The past five weeks saw two swarms of "slow slip and tremor" in the Northwest. Graphic via PNSN
SEATTLE - Parts of Washington and Oregon are in the midst of silent earthquakes this week. You can't feel this so-called "slow slip" quake and it doesn't cause damage. Still, scientists want to learn more about the recently discovered phenomenon.
Little is certain so far, but there's a possibility these deep tremors could trigger a damaging earthquake or serve as a warning bell for the Big One.
A bank of computer monitors covers one wall of the University of Washington seismology lab. Some display seismograph readouts that look like jagged mountain ranges stacked one over the other. A big screen shows a current map of tremors under the Pacific Northwest. It is lit up with activity.
"Each dot represents the location of a five minute burst of tremor," says earth scientist Ken Creager.
He scrutinizes a dense slash of blue, yellow, green and red dots. The arc stretches south from mid-Vancouver Island, goes under the Olympic Peninsula, Puget Sound and peters out south of Olympia. A separate patch of color radiates out from near Roseburg, Oregon.
Washington State Seismologist John Vidale is also keeping an eye on the busy map.
"This kind of earthquake is distinctly different than the earthquakes we have been watching for a hundred years, because this patch of fault that we're watching takes three weeks to break. Whereas ordinarily something a hundred miles long would take a minute or less to break."
"About half of our instruments can see it," Vidale adds. "It's a very slight level of rattling. I don't think I have ever heard of somebody who we believed could feel it."
Local seismologists woke up to the phenomenon about a decade ago and have since discovered a big non-volcanic tremor swarm happens fairly routinely around here — every 14 months or so in western Washington, a little less often in Oregon and more often in northern California.
Scientists have coined a variety of names including "slow slip quake" or "episodic tremor and slip" to describe what they're seeing.
Vidale says the mechanisms at work deep underground remain fairly mysterious. This current slow slip quake under the Salish Sea has lasted five weeks. Creager says scientists have calculated that a significant event like this releases the equivalent energy of a magnitude 6.5 regular quake.
John Vidale (left) and Ken Creager in the University of Washington seismology lab. Photo by Tom Banse
"It's a lot of energy being released," Creager says. "It just happens so slowly that you're not going to feel it. This is the way we like to see energy released."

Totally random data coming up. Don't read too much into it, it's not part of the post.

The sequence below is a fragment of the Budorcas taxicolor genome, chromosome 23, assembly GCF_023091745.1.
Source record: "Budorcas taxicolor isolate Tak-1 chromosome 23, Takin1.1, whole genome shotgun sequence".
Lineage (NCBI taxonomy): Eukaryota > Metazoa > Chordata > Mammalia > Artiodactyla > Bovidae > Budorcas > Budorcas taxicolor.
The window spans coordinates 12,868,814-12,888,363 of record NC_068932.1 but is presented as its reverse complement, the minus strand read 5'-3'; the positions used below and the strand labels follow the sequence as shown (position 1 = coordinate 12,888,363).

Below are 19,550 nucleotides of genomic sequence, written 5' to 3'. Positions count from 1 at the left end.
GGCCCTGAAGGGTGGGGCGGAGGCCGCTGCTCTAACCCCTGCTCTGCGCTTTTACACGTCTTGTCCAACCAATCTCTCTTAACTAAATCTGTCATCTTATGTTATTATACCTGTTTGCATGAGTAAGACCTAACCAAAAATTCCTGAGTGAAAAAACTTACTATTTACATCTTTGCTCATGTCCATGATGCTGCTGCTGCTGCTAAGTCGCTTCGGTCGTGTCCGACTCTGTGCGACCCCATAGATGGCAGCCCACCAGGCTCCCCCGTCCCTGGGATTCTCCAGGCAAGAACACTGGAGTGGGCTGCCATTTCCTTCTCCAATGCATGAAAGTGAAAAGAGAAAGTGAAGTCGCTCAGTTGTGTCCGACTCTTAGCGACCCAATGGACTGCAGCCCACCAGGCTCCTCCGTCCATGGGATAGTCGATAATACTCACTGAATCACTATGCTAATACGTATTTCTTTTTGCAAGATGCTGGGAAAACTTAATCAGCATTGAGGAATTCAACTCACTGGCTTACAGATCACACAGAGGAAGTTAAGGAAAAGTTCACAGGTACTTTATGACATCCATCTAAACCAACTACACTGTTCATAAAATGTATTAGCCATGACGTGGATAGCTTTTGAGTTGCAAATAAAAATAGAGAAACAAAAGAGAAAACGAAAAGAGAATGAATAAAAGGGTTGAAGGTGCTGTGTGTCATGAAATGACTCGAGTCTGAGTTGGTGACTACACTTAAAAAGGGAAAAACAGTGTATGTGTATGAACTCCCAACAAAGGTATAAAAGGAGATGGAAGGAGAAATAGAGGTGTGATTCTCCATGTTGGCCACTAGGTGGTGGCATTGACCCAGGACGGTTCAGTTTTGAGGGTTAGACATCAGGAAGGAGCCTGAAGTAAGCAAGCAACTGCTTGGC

But there's a flip side. The grinding and slippage at depth increases the strain closer to the surface where the North American plate and the oceanic plate are stuck together or "locked." When that offshore fault zone eventually gives way, we get the damaging Big One.
University of Oregon Professor David Schmidt makes an analogy to a car teetering partway over a cliff.
"And these small slow slip events are somebody standing behind that car giving it a little nudge every several months. So even though the nudge is small, at some point that nudge might be enough to kind of tip us over the edge and cause the car to fall off the cliff."
Or set off the Cascadia megaquake in this analogy.
Schmidt points to a study published in the journal Science that describes how last year's great earthquake and tsunami in Japan was preceded by slow slip and tremor near the epicenter.
John Vidale mentions another killer earthquake — in Turkey in 1999 — where instruments picked up a slow slip precursor.
"One of the goals of our research is to say, how often does that slow slip trigger a great earthquake? How often are great earthquakes triggered by slow slip? That's almost completely unknown at this point."
Vidale and his colleague Creager are more certain that we don't need to quake with worry. They note that great earthquakes strike very infrequently in the Northwest.
So even if a megaquake becomes more likely during a slow slip event, the chances of one happening are still quite slim.
On the Web:
Interactive tremor map (Pacific Northwest Seismic Network)
"Slow Slip, ETS and Cascadia" (Central Washington University)
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